Decorator and Adapter Patterns Everywhere

Wikipedia Object Adapter Pattern UML

Now that we’ve been gearing up some applications involving logistic regression and feature-based clustering, I’ve been getting lots of requests for how to do things in LingPipe. The answers all point to two general design patterns:

Really, I’m not an architecture astronaut. No more pattern talk, I promise, just case studies.

Case Study 1: Single Evaluation Spanning Cross-Validations

Now that we have a cross-validating corpus built in for classifiers, it’s getting heavy use. The typical use is to evaluate each fold (perhaps collecting cross-fold stats for summaries):

XValidatingClassifierCorpus corpus = ...;
for (int fold = 0; fold < numFolds; ++fold)
    Classifier classifier = trainClassifier(corpus,fold);
    ClassifierEvaluator eval = new ClassifierEvaluator(classifier);

You can print out stats in the loop, or collect up stats for the whole corpus. But what if we want to combine the evaluations? The trick is to write a simple mutable classifier filter (more patterns):

class Filter implements Classifier {
    Classifier mC;
    public Classification classify(Object x) {
        return mC.classify(x);

Now, we pass the filter into the evaluator and set the classifier in it before each round:

XValidatingClassifierCorpus corpus = ...;
Filter filter = new Filter();
ClassifierEvaluator eval = new ClassifierEvaluator(filter);
for (int fold = 0; fold < numFolds; ++fold)
    Classifier classifier = trainClassifier(corpus,fold);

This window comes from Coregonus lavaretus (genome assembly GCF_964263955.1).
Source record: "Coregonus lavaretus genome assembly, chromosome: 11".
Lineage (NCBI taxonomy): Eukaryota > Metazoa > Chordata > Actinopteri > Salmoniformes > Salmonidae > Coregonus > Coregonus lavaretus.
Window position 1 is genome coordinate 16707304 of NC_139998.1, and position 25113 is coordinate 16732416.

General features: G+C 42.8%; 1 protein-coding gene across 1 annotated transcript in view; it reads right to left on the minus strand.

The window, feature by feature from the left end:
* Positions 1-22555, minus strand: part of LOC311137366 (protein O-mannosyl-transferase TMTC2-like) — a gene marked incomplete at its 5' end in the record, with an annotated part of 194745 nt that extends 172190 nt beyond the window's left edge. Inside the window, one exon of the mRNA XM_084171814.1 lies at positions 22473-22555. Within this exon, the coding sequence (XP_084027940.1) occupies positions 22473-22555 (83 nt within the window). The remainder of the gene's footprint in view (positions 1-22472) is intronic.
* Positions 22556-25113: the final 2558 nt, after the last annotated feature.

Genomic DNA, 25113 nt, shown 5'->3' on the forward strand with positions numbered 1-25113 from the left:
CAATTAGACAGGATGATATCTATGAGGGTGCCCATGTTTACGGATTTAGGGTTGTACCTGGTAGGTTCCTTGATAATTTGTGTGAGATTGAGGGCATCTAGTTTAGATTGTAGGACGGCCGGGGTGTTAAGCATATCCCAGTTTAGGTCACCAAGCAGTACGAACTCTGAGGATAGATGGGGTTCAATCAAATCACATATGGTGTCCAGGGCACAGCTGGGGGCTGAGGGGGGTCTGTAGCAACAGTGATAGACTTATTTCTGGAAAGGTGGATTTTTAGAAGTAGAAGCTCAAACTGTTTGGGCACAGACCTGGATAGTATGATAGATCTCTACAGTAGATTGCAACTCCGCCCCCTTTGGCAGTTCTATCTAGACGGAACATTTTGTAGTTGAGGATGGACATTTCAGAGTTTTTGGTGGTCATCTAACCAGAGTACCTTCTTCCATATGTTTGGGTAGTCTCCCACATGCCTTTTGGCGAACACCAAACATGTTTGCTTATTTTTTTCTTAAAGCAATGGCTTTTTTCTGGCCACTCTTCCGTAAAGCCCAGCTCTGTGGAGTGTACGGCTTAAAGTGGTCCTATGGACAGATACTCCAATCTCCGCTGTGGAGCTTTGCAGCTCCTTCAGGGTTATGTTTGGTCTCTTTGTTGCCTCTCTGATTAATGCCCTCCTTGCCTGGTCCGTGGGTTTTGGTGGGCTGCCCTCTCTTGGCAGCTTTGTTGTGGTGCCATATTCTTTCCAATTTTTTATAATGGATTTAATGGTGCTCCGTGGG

filter.mC = classifier;

That’s it. After the loop’s done, the single evaluator holds the combined eval under cross-validation. We got around the immutability of the single classifier held by the evaluator by writing a simple filter that has a mutable object.

Case 2: Nullary Tokenizer Factory Constructors

This case just came up on our mailing list. I made a regrettable design decision in writing only the fully qualified class name of a tokenizer during serialization so that it gets reconstituted using reflection over the nullary (no-arg) constructor. But what if you want a regular-expression based tokenizer that has no nullary constructors? Simple, write an adapter.

class MyRegexTokenizer implements TokenizerFactory {
    static final String MY_REGEX = ...;
    public MyRegexTokenizerFactory() {  super(MY_REGEX); }

That’s it. Same behavior only now we have the necessary nullary constructor for my brain-damaged serializer.

Case Study 3: Decorators

Let’s say you have a corpus and it’s being passed into some program that takes a long time to chew on it but doesn’t give any feedback. We can instrument the corpus with a decorator to give us a little feedback:

final Corpus corpus = ...;
Corpus decoratedCorpus = new Corpus() {
    public void visitTest(Handler h) {
        System.out.println("visiting test");

Yes, that’s it. Well, actually we need to fill in the ellipses with the same thing for visitTrain().

On the same topic, suppose we have a text corpus and we want to restrict it to only texts of length 30 to 50 (yes, that just came up this week in a client project). We just apply the same trick twice, filtering the corpus by filtering the handler:

final Corpus<TextHandler> corpus = ...
Corpus<TextHandler> boundedCorpus
    = new Corpus<TextHandler>() {
        public void visitTest(TextHandler handler) {
            copus.visitTest(new TextHandler() {
                    public void handle(String in) {
                        if (in.length > 30 && in.length < 50)

Basically, these approaches all put something in between the implementation you have and the implementation that’s needed, usually acting as a filter. While it’s not quite Lisp, it’s getting close in terms of parenthesis nesting, and is a handy tool for your Java toolbox.

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